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The Mark Dantonio Era, Charted

"But I wonder what it all look like in chart form?"
"But I wonder what it all look like in chart form?"

Are you like me? When you're anxious for a big event, do you find yourself opening up Excel, sorting columns of data, and building some charts to kill the time? No? You don't? OK, WEIRDO.

Anyways, following up on my two recent sack-adjusted Big Ten football data posts, I thought I'd go back and pull the same numbers for the last five MSU seasons to provide a sense of how the program has developed under Mark Dantonio's watch. These are full season numbers; the conference-only data aren't as readily available for prior years. I'll keep the commentary short. This is more an exercise is establishing the baseline than it is trying to make spectacular trend-based predictions.

Note that the major parts of the game these charts don't cover--fumbles and special teams--are often key determinants in any particular game but are also the most random parts of the football equation. With the exception of kickoff and punting average, I'm not convinced even a full season of data gets you a statistically significant sample unless you've got a real game changer in one of those areas on your roster.

Defense first:


The run defense has shown steady improvement over the five years. The pass defense took a giant leap from the 2009 (and, to a lesser extent, 2010) "Sure, take whichever 10 yards you'd like, kind sir" version to the 2011 "YOU SHALL NOT PASS!" edition.

Not graphed: 2009 was the only season opponents' Pass% (pass attempts divided by total plays) was outside the 49-53% range; the figure was 56% that season as opposing offensive coordinators' eyes got real big when they saw the MSU pass defense.


Further illustration of the major leap the pass defense took in 2011. Opposing QBs posted a 32-6 TD-Int ratio in 2009. That ratio was 20-18 in 2011.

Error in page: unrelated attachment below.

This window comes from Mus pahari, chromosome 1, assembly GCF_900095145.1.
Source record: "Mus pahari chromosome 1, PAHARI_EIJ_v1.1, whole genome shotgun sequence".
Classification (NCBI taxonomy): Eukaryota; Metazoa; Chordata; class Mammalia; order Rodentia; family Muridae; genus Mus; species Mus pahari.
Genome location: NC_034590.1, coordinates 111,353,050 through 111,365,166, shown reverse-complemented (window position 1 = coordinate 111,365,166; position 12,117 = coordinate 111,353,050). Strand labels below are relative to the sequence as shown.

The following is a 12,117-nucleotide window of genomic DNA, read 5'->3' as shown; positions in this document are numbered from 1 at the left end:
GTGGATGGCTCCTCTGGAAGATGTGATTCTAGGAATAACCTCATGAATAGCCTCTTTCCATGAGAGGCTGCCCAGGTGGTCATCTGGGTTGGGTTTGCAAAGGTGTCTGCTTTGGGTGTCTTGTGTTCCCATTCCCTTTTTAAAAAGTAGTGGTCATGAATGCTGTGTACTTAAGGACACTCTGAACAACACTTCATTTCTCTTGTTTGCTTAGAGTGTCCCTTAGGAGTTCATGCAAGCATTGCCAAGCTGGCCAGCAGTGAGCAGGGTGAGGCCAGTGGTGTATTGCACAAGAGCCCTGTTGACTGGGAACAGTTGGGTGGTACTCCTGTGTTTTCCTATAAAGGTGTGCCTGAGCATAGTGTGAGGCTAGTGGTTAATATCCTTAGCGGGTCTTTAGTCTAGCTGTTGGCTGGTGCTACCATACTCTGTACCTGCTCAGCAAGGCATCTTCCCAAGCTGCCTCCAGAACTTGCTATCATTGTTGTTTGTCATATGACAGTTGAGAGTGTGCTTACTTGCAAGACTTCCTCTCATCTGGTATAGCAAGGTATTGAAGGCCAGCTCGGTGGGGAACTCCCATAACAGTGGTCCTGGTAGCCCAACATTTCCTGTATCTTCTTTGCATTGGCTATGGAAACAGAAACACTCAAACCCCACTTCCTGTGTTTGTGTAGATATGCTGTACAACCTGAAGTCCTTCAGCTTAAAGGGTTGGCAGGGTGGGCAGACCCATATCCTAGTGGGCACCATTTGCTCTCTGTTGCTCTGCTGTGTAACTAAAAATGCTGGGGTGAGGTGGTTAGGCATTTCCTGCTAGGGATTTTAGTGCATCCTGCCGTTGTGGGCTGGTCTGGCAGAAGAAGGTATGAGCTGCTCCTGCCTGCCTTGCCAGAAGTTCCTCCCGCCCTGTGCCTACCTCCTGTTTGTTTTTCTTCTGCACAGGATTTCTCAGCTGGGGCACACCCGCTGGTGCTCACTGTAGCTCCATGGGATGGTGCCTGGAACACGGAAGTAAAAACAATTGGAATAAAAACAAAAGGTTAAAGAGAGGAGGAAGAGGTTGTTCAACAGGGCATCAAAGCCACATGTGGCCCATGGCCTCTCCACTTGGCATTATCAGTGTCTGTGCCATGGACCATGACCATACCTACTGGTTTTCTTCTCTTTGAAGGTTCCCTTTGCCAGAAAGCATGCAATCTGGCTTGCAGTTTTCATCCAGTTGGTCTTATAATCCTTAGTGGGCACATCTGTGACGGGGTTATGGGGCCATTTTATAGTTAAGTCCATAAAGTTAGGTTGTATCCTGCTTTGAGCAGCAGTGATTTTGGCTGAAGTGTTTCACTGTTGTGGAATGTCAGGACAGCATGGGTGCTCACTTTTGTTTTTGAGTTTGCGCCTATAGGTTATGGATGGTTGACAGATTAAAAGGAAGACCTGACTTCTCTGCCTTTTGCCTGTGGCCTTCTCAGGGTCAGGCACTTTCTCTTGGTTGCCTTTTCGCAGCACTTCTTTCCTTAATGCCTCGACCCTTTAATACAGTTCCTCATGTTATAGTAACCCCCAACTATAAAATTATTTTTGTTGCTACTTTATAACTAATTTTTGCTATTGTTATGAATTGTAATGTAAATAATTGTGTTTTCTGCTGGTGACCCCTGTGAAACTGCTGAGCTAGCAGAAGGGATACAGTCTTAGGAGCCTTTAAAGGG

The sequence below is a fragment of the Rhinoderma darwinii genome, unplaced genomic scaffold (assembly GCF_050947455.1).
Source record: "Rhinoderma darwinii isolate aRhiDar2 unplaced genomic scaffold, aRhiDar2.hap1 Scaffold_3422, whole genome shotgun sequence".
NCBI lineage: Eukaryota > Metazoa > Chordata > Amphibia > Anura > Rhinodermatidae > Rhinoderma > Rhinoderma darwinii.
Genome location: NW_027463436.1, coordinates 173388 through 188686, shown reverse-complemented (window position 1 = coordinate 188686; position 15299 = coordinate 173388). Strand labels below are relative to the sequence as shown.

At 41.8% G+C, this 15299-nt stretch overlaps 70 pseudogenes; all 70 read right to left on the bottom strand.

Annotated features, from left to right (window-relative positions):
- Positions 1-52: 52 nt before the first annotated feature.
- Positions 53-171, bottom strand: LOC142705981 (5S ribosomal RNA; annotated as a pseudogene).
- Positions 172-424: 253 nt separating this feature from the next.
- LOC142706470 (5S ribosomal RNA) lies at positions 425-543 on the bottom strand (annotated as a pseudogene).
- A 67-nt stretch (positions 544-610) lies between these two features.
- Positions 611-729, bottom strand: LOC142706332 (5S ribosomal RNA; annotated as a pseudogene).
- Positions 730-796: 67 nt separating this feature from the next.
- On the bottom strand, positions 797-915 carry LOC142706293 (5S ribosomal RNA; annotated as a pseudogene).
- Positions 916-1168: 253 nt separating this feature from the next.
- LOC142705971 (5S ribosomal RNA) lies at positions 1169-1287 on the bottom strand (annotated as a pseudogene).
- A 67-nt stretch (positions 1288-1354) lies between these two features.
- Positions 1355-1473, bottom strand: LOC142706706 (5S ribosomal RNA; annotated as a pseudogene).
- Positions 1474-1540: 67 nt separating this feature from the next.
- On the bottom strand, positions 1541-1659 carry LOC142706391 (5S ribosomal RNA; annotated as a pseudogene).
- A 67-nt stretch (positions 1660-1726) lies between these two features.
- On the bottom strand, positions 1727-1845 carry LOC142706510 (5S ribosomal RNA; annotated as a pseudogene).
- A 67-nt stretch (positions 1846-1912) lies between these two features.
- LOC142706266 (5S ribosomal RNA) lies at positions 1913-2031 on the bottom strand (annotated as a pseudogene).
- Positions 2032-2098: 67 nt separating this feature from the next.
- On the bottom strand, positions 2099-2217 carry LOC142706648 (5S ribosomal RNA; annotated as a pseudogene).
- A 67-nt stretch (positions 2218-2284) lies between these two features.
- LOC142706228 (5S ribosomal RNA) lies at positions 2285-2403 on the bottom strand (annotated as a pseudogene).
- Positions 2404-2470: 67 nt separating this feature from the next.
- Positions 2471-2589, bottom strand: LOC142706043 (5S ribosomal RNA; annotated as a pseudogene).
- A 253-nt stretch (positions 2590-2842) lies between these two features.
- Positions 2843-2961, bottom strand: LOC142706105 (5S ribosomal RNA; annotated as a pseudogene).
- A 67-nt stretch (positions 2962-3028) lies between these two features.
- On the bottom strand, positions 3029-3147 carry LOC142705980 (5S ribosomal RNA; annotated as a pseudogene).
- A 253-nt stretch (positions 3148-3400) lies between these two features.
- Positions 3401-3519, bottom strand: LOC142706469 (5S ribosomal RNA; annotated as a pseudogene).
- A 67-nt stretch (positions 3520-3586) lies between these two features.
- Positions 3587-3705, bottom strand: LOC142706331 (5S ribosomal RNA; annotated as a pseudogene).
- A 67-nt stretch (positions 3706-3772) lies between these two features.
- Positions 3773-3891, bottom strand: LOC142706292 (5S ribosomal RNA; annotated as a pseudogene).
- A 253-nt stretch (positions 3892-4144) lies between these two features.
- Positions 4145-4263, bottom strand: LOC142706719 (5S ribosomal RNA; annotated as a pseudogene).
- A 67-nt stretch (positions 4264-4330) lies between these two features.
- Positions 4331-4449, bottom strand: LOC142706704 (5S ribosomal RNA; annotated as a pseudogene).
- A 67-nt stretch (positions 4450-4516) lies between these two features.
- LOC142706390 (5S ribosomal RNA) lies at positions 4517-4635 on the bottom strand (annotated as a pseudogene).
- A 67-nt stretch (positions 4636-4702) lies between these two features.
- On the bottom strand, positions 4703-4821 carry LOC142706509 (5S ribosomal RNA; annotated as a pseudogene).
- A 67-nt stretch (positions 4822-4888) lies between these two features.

Cousins > Hoyer is the clearest story here. On the rushing side, Ringer/Caulrick made the 2007 offense go. The 2008 rushing data point is a little misleading since the offensive game plan that year was "Javon Ringer, four yards, and a cloud of dust." (Although MSU's Rush% wasn't off the charts that year: 53.5% vs. 56.5% in 2007. The play calling on standard downs was fairly predictable, though, IIRC. That percentage dropped to the 48-51% range during the Cousins years.) 2009 and 2010 featured a more diversified rushing attack. The 2011 drop in rushing efficiency was on the offensive line since the running back group didn't change from the prior year.


Interceptions haven't been a widespread problem in any of the five years, although there have been a few key ones we'd like back. Scroll down for Sack% commentary.


Bonus chart: reorganizing the two broad (and imperfect) indicators for offensive line play (and inverting the Sack % plot to make higher equal better). The O-line has yet to put it all together in a single year. The years the run game has averaged 5 yards per pop, the pass blocking has been subpar. And the years they've held the Sack% number below 4, the run blocking has been mediocre. (2008 was just all around meh.) The 2012 O-line is getting a lot of love from national observers based largely on returning 4 of 5 starters. To really be a top five line nationally, they'll need to excel in both phases of the game this time around. That a possibility given what should be a more experienced and cohesive unit, but not a guarantee given that none of the return starters are established difference makers.

/resists urge to make spectacular concluding prediction

/also resists urge to make joke about heading into "uncharted" territory